Don’t take it personally, it’s just that Aramco needs to go public and MBS wants a sibling in charge of the oil and anything to do with the oil, ok?
We jest. Sort of.
Saudi Arabia on Saturday decided to sack Khalid al-Falih, and replace him as Energy Minister with Mohammed Bin Salman’s half-brother, Prince Abdulaziz Bin Salman, who has spent more than 10 years in the ministry.
This isn’t entirely out of left field.
Al-Falih was ousted as Aramco Chairman earlier this week amid yet another push to take the behemoth public, in what would be an IPO to end all IPOs.
Some investors apparently raised concerns about the same person chairing Aramco and serving as energy minister when the company tapped the debt market for $12 billion. He was replaced by sovereign wealth fund boss, Aramco board member and MBS adviser Yasir Al-Rumayyan.
MBS is gearing up to raise Aramco’s “zombie” IPO from the dead. It was shelved last year after an exhausting push to take the world’s most profitable company public exposed just how tedious the process was likely to be, given corporate governance concerns and the Saudis’ insistence on securing a $2 trillion valuation.
Subbing Al-Rumayyan for Al-Falih purportedly eliminated a “conflict of interest”, and thereby helped accelerate the IPO process. That was effectively the second time in a week Al-Falih had been demoted. Late last month, the kingdom spun off industry and mineral resources from the energy ministry, which meant Al-Falih no longer held sway over those departments.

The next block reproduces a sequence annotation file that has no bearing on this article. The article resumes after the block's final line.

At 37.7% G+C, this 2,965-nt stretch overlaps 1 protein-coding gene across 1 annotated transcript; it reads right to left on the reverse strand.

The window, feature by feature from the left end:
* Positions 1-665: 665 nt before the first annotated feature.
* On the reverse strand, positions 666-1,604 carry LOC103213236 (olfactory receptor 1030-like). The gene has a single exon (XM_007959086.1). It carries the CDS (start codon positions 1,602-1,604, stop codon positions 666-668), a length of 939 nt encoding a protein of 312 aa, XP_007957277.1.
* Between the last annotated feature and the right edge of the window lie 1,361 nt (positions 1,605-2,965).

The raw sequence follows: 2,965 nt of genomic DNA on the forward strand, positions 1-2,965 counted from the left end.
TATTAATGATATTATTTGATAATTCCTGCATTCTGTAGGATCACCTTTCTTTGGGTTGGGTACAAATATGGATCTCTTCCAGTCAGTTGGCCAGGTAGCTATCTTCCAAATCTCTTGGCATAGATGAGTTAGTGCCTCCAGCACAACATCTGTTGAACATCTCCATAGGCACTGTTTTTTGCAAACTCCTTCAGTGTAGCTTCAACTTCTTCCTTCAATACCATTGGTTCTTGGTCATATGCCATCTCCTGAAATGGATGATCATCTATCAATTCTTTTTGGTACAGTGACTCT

Now, he’s been stripped of the Energy Minister role – he’s been demoted three times in less than two weeks.
New Energy Minister Abdulaziz Bin Salman isn’t seen as being particularly close to MBS, so it could simply be that the Crown Prince isn’t happy with how things have developed, both with respect to oil prices and the IPO.
In any event, one imagines this could potentially shake up OPEC+. Al-Falih was instrumental in orchestrating the production cuts and was obviously a key player in establishing a closer alliance between the cartel and Russia.
From a fiscal perspective, Riyadh needs oil at roughly $80. Although more expensive crude has at times strained relations with the Trump administration, the lofty valuation MBS wants for Aramco pretty much demands higher prices.